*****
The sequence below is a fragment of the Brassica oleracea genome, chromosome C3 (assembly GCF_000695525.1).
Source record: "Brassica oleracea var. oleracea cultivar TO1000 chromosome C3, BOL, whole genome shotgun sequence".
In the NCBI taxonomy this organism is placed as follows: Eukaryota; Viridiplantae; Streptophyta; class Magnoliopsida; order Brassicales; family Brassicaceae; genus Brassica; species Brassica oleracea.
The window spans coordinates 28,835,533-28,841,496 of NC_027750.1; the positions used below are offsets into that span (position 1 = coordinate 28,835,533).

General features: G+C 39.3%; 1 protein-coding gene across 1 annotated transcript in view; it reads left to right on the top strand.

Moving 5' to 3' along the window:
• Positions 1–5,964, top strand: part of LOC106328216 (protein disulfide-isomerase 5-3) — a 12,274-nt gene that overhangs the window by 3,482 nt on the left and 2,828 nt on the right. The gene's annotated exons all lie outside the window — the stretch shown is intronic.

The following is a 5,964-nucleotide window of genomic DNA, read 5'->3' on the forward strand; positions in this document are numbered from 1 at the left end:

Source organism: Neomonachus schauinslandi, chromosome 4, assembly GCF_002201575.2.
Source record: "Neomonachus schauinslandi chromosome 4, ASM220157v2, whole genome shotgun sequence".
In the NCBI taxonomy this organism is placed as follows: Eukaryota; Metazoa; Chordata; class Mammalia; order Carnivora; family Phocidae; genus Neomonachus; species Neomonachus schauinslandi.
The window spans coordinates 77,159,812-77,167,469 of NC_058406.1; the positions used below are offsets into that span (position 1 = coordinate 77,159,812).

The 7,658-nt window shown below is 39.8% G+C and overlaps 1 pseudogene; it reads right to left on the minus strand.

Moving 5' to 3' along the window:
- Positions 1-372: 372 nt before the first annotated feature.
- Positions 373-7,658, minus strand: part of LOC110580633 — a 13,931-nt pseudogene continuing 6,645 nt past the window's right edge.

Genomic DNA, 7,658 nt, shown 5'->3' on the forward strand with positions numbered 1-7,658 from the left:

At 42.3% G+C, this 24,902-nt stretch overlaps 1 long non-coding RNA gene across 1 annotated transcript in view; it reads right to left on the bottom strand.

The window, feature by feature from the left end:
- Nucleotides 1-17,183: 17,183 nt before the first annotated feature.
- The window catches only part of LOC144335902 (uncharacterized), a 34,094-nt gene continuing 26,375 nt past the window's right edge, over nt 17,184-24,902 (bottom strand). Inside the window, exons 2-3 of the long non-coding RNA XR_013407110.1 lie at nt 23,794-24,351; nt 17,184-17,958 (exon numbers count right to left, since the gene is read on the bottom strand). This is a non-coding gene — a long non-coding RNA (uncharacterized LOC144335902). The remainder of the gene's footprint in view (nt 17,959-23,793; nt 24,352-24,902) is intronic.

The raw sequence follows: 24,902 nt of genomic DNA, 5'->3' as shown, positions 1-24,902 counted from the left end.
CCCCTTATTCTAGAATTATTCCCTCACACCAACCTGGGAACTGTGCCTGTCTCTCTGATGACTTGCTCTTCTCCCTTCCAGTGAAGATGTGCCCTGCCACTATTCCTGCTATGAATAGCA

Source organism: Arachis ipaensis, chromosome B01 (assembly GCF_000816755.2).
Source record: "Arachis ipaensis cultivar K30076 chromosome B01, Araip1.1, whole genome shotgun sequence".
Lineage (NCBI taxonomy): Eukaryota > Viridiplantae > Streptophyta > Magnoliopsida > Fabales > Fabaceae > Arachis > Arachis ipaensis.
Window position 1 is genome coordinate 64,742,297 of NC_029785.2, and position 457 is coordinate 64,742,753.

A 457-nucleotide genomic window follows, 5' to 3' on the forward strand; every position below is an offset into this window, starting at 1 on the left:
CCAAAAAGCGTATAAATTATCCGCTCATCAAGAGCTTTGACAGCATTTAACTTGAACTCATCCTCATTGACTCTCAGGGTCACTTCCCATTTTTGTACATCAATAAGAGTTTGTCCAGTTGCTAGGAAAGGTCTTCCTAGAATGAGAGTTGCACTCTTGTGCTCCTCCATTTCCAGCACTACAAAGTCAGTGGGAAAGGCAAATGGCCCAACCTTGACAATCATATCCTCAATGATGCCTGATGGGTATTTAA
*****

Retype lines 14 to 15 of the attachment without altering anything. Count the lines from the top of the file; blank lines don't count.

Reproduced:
Moving 5' to 3' along the window:
- Positions 1-372: 372 nt before the first annotated feature.